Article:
Almost anyone reading this blog surely knows that the occupant of the corner office will change when Frank Yamada becomes executive director of the Association of Theological Schools July 1. Congratulations are due both to the Association and to Frank: a good organization and a good leader have found a mutual calling. His election marked the completion of one task and the beginning of another.
A succession plan was completed, and that merits some attention. The planning began almost five years ago with conversations with a few consultants about how succession might work for ATS. Succession plans depend on many variables and differ across organizations and within that same organization at different times. The Personnel Committee discussed models and adopted a three-stage process.
First, because ATS is an expertise-focused staff, it was important that people with the capacity and knowledge to do the work of the Association and Commission would be in place at the time I retired.
Second, the plan noted the importance of the director staff knowing what I know about Association and Commission work by the time I would leave. These two elements of the succession plan have been ongoing during the past several years. Seven director-level staff members have joined the staff since the succession plan was put in place, and every ATS director has potential years of service to the Association. I have been taking every occasion to teach the staff what I know, and by now, they are surely tired of the “stories from the olden days.” The result, however, is that a very talented staff know what I know and will be at ATS after I leave this summer.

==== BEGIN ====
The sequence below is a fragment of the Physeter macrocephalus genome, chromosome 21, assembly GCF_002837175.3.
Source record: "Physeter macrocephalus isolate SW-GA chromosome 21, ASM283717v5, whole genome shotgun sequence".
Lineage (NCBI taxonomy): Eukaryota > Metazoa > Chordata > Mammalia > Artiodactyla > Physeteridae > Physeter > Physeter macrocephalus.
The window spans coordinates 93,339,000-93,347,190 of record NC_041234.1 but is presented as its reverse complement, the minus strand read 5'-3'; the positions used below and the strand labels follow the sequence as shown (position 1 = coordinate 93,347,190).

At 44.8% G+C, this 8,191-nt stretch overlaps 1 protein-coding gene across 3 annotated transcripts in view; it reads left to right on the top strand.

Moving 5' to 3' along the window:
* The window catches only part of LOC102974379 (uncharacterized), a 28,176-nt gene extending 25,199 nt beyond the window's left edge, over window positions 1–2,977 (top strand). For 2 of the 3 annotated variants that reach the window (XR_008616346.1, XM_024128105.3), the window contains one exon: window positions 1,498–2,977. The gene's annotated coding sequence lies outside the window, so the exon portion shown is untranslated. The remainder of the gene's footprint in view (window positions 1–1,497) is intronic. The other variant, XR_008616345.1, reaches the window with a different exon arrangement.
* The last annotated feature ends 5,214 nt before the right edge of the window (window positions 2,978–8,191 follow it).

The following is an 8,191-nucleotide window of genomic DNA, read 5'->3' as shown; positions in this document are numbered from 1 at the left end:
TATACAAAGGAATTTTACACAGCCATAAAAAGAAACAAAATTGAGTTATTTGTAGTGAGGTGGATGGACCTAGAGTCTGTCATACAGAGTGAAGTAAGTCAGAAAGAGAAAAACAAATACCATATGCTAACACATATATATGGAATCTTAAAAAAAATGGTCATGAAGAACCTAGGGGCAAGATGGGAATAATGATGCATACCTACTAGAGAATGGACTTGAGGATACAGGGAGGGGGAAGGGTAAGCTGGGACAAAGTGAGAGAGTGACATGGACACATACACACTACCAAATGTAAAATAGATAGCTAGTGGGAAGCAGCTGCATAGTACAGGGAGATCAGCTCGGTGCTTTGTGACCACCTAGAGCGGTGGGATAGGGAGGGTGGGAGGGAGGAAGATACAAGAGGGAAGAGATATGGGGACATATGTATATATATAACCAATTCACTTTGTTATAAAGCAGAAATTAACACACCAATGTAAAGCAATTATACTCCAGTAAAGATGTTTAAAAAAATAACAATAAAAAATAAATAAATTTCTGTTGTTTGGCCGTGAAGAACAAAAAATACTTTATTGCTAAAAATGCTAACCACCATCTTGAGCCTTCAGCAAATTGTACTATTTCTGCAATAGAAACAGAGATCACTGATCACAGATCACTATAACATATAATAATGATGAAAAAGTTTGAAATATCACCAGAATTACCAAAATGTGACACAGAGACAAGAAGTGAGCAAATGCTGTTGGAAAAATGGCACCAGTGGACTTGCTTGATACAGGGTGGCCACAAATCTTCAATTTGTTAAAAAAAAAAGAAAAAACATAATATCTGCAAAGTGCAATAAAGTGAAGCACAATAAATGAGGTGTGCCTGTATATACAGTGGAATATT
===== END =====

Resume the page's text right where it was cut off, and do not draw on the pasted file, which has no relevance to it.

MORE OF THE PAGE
The third part of the succession plan was implemented most recently. It called for me to provide notice of my intention to retire 18 months in advance. This would provide sufficient time to plan the process of the search with a new governing structure, to survey the constituents of the Association, to identify a search consultant, and to conduct the search. When the ATS board voted unanimously on January 31 to elect Frank Yamada, the succession process was concluded.
I commented to the board that none of the people now serving on the Coordinating Committee (the successor to the Personnel Committee) and very few members of the Association or Commission boards were serving at the time the plan was put in place. The process has been overseen by successive office holders and board members. A single plan was sustained by different people until it was completed on January 31.
The transition planning has begun. A week after Frank was elected, the ATS director staff met to begin thinking through ideas that Frank may want to consider as he completes his tenure at McCormick and begins his work at ATS. Decisions need to be made this spring that will influence his work next year, and the staff needs to prepare for Frank’s leadership. Transition is a different task than succession, and the commitment of the staff is to attend to the transition as carefully as the Association attended to succession.
Neither a succession plan nor a transition process is newsworthy. They are one of many small, internal operating parts of an organization. Organizational effectiveness is more typically achieved by successive little acts that often go unnoticed than by great acts that attract much attention. Thanks to all the people who made the plan work: to staff who have been willing to learn, to board members who have been careful and responsible, to a search committee who did its work diligently, to candidates who were willing to consider the position, and to Frank Yamada, who was able to find the way clear to accept the opportunity to lead the Association and Commission into the future.